Former tennis player Sam Groth has been selected as the Liberal Party candidate for Nepean, but his policy platform seems to not go beyond a dislike of lockdowns, writes Hayden O'Connor.
DURING THE COVID-19 PANDEMIC, Sam Groth was just another celebrity complaining about lockdowns on Twitter. He is now the endorsed Liberal Party candidate for the seat of Nepean.
If the Victorian Liberal Party wants to continue the damage done to their Party by the negative, let it rip, health advice undermining of MP Michael O’Brien and now Party Leader Matthew Guy, then the Liberal Party has pre-selected the perfect candidate.
Whilst Groth’s complaints on lockdown and COVID restrictions haven’t been as frequent as some others, he has expressed on Twitter some truly tone-deaf opinions and his pre-selection bid was supported by well-known opponents of lockdowns in Treasurer Josh Frydenberg, Jeff Kennett and MP James Newbury. Given this support, it seems fitting and is surely no surprise that Sam Groth cites the six lockdowns endured by Victorians as his reason for running.
Groth’s terrible COVID takes include complaining that he can’t play golf, complaining that he can play golf but can’t travel beyond 25 kilometres and complaining that COVID dominates the news coverage. As has been the way with many in the privileged sections of our society, Groth’s complaints revolved around himself and what he couldn’t do rather than those dying from COVID or those who didn’t die from COVID thanks to lockdowns and other restrictions.
Opposition to lockdowns appears to be Sam Groth’s only concern and policy platform as a candidate, confirming that the Victorian Liberal Party has clearly learnt nothing during these past few years.
Despite the constant negativity and “let it rip” cries from the media, certain federal politicians and the Victorian Liberal Party, Victorian Premier Daniel Andrews’ popularity has remained strong. The Age reported in late January that support for the State Labor Government was near its highest level since the last Election. Given this, continuing down the anti-lockdown “policy” path when future lockdowns appear to be extremely unlikely is simply politically stupid.
Despite a very limited anti-lockdown platform and having only moved to the electorate in 2020, the star power and name recognition of Sam Groth might be enough to see him reclaim Nepean for the Liberal Party. First-term MP Chris Brayne won the seat of Nepean for Labor in the 2018 Election but only by a margin of 767 votes.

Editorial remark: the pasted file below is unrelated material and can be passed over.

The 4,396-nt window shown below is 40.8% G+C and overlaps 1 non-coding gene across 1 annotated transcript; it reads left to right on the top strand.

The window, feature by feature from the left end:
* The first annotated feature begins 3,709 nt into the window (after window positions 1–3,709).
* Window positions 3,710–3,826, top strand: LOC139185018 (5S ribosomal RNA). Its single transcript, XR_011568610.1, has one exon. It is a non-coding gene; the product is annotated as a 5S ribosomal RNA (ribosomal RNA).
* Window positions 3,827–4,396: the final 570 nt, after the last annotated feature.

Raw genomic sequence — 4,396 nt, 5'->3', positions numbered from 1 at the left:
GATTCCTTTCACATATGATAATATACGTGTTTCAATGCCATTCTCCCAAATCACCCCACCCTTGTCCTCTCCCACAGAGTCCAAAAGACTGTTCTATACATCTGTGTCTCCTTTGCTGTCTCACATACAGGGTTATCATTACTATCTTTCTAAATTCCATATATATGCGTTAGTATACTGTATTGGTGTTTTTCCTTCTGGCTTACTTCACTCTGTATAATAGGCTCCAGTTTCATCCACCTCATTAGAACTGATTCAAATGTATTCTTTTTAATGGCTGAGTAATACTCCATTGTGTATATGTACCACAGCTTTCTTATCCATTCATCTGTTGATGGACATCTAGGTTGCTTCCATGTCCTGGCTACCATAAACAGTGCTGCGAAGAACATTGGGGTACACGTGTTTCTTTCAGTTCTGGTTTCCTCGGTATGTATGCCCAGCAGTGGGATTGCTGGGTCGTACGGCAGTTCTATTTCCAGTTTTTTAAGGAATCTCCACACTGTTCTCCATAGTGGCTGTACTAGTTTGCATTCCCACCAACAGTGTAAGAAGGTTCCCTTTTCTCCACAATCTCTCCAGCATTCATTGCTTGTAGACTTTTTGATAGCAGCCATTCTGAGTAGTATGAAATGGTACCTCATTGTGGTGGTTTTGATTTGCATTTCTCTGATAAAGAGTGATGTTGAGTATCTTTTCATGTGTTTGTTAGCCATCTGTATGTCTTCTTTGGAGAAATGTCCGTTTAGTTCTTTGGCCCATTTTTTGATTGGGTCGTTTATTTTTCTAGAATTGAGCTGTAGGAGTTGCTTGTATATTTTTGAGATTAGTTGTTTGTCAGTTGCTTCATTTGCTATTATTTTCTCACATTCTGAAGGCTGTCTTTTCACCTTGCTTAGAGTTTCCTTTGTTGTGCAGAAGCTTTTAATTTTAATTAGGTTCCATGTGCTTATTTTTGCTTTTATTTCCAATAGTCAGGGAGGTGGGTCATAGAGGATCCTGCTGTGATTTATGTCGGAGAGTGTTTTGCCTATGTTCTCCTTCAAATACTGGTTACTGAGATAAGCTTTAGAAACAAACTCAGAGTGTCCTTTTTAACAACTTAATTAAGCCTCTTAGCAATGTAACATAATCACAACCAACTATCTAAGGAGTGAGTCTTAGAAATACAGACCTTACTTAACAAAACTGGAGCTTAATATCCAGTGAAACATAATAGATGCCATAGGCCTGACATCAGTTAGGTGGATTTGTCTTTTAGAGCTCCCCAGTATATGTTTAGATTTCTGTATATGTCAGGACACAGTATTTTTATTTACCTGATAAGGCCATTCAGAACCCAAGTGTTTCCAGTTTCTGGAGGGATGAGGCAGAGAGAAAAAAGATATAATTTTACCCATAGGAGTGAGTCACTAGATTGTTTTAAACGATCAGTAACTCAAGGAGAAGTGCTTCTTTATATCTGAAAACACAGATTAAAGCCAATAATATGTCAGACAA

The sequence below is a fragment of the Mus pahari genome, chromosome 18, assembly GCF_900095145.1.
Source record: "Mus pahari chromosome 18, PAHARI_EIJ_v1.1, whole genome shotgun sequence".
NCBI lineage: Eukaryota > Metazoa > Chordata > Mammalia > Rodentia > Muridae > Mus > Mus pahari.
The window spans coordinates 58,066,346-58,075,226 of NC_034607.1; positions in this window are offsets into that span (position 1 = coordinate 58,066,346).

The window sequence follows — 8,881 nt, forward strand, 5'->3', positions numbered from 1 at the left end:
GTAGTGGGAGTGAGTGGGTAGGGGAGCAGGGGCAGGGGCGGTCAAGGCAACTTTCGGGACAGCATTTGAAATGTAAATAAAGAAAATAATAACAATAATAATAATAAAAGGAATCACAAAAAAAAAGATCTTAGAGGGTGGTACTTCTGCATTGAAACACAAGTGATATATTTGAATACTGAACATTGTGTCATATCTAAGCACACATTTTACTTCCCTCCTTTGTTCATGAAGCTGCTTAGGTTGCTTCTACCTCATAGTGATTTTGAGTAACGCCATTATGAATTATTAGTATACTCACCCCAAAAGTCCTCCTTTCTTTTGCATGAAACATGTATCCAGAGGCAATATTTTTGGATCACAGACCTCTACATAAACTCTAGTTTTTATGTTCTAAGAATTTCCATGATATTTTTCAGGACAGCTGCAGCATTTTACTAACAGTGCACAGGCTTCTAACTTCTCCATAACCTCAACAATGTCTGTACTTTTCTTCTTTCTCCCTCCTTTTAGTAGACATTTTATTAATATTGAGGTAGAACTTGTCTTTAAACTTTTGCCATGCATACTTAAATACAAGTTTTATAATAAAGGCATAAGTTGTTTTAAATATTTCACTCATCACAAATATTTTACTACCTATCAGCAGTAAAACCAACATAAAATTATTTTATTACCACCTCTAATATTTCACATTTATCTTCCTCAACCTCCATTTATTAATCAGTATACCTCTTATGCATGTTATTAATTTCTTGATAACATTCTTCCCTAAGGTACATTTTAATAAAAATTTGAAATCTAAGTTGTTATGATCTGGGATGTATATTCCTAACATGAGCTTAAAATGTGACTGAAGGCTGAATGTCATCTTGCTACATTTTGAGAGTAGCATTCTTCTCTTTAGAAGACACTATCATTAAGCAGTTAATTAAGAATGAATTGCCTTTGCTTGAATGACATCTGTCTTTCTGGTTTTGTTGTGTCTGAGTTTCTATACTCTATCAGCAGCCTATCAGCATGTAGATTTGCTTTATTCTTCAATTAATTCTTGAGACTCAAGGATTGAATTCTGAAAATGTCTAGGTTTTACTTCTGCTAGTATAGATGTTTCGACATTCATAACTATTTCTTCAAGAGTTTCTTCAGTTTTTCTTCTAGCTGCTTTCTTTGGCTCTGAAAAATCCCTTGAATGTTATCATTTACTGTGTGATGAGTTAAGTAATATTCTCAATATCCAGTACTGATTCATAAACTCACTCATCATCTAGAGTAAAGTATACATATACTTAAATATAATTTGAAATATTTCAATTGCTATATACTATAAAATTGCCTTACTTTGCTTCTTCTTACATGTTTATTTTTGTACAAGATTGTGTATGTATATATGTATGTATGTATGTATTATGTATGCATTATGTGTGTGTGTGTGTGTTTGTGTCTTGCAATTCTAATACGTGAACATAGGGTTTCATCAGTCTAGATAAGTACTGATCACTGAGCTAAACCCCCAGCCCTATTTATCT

However, even if Groth was to win the seat, as a tennis player turned commentator turned politician, voters are likely to see Groth as another candidate with no “real life” experience — which is exactly the type of politician that voters are sick of. Combine this with his opposition to COVID restrictions and you have a unique combination that might turn voters off the Liberal Party in other electorates. Victorian Liberals clearly need every vote they can get if the recent polls are anything to go by.
Politicians are supposed to improve the lives of their constituents; that’s the general intention claimed by candidates when they stand up to enter politics and this intention is expressed by a concern or a passion in policy areas such as education, transport or health. All Sam Groth appears to have is anger at restrictions that impacted him personally, even though they saved lives.
Groth didn’t even cite traditional Liberal policy areas such as fiscal responsibility, cutting red tape or helping small businesses as a reason for running. Voters in the seat of Nepean would do well to ask themselves what use, if any, is Sam Groth to them as a representative at a time when COVID restrictions continue to ease and lockdowns appear to be a thing of the past.
In addition to Groth’s complete absence of any legitimate policy positions, his integrity could also be questioned. It was reported in December 2021 that he was considering a tilt at pre-selection for the seat of Nepean, having been personally headhunted by Party leader Matthew Guy. Despite this intention, Groth went on to commentate the Australian Open for Channel 9 — a great way for anyone to keep themselves relevant and raise their profile before a shot at a political campaign.
Naturally, Channel 9 was happy to report on Groth’s pre-selection in a positive fashion and voters shouldn’t hold their breath expecting Groth’s former employer to provide balanced coverage of his political career.
Whilst commentating the Australian Open for Channel 9 in itself might not raise eyebrows for many Australians, if Sam Groth wanted to avoid his integrity being questioned, he shouldn’t have interviewed and promoted Josh Frydenberg on national TV whilst receiving his support for pre-selection.
Hayden O’Connor is an I.T. professional from Tasmania who currently lives in Melbourne. You can follow Hayden on Twitter @HaydenJOConnor.
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